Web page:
OHIO UNIVERSITY FOOTBALL
Ohio University is no longer a doormat. Their turn around to winning football has been most remarkable.
By Greg Shepard
Published: Winter 1998
In 1994, the Bobcats were the 107th ranked Division I-A team and were winless. A change was needed. Jim Grobe was hired as the new football coach.
Grobe came from the Air Force Academy where he was the Falcon's linebacker coach. He has also been a head coach at Liberty High School in Bedford, Virginia (1976-79). Grobe's strategy to create a foundation for winning was simple yet profound. “The first thing we did was develop a good work ethic among the players,” Grobe explained.
The second strategy was to improve the level of talent. “Recruiting became a primary focus,” remembered Grobe. Thirdly, was to improve the strength and conditioning. “We became demanding in the weight room,” said Grobe. “Our strength program has really taken off under the supervision of Ethan Reeve. I honestly think that there is no better strength coach in the nation. Our players have made improvement by leaps and bounds under his training program and the coaching staff can see the improvement in the players' strength, speed and agility. Coach Reeve motivates them to work hard and learn technique. He has a solid overall program. Our goal is not to make our players the biggest in the league, we just want them to be the strongest, and there is no reason we can't do that.
“We want our players to have an attack attitude every game day, no matter who we play. We need to play hard regardless of the weather, opponent or any other factor. We are striving to be the most physical, hardest-playing team in the conference.”
Things happened fast. Jim Grobe was the 1996 MAC Coach of the Year. The Bobcats finished the 1997 season with an 8-3 record. The best since 1968. “We're having fun,” beamed Grobe. We are even building a new 8,000-square foot weight room.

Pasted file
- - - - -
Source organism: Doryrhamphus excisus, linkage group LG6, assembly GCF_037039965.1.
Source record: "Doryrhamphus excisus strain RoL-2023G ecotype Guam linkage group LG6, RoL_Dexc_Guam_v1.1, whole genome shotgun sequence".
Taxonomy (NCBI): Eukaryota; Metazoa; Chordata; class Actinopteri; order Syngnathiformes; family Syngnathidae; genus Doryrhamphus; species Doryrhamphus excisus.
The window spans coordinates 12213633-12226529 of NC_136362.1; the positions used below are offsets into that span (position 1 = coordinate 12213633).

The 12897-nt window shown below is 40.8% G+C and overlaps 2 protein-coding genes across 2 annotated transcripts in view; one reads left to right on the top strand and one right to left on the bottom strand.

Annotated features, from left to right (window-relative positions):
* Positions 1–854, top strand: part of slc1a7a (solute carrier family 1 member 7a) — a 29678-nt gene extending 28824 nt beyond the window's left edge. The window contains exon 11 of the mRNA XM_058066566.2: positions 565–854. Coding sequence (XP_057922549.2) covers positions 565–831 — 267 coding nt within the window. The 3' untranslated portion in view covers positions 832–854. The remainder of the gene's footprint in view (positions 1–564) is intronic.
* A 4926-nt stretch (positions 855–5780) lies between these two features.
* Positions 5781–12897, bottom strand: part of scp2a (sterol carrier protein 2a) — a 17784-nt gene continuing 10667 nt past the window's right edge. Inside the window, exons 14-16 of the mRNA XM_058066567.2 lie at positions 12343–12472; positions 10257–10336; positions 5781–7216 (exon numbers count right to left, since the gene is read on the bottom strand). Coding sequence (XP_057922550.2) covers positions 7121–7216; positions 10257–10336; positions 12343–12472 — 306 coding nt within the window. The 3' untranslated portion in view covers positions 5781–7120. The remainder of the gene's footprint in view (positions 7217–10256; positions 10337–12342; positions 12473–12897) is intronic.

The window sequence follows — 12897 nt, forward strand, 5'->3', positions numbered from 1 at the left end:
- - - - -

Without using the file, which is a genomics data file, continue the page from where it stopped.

Ethan Reeve stated, “what we try to do is maximize the potential of each and every football player. We look at what is going to make a bigger, stronger, faster football player. We expect a total commitment from every player when he steps in the weight room. We don't just play with the weights, we attack them. If they're not attacking the weight, if they're not making the bar move quickly, if they're not exploding or using the right amount of weight, we tell them.
“Every football player must make a commitment to get stronger, to get more powerful and to get faster. If they're not doing that, then we let them know that they need to step it up. We expect everyone to work hard and concentrate on their technique, but the main thing we want them to do is to attack the weights.”
Standout defensive end, Jeremy Beutler remarked with excitement, “It's hard to believe that just four seasons ago I was a freshman and our football team was not even close to thinking about a MAC championship. We were only concerned with getting home for winter break to Mom's cooking after the season we had. Well, four years later here we are. A team that is inspired, energized and only has its eyes set on one thing for the 1998 season, a Mid-American Conference Championship. We show this enthusiasm and energy every time we take the practice field or, when we can't quite get that last rep, we just think ‘MAC champs' to kick in that extra bit of strength that is needed.”
Coach Grobe praised, “Our strength is our team. Our strength is not in any one individual. Our players are sacrificing individuality for team from an effort standpoint, I couldn't ask more from them.”
The attraction is not all football. Ohio University has over 27,000 students representing every state and approximately 100 countries. There is also a student/professor ratio of 20 to 1. The students really enjoy their $26 million Ping Student Recreation Center. It is a 168,000-square foot facility and about 3,000 people use the center daily. Jeremy enthused, “It's an awesome place to hang out, especially in the winter. It gets you away from home and gives you many different ways to have fun.”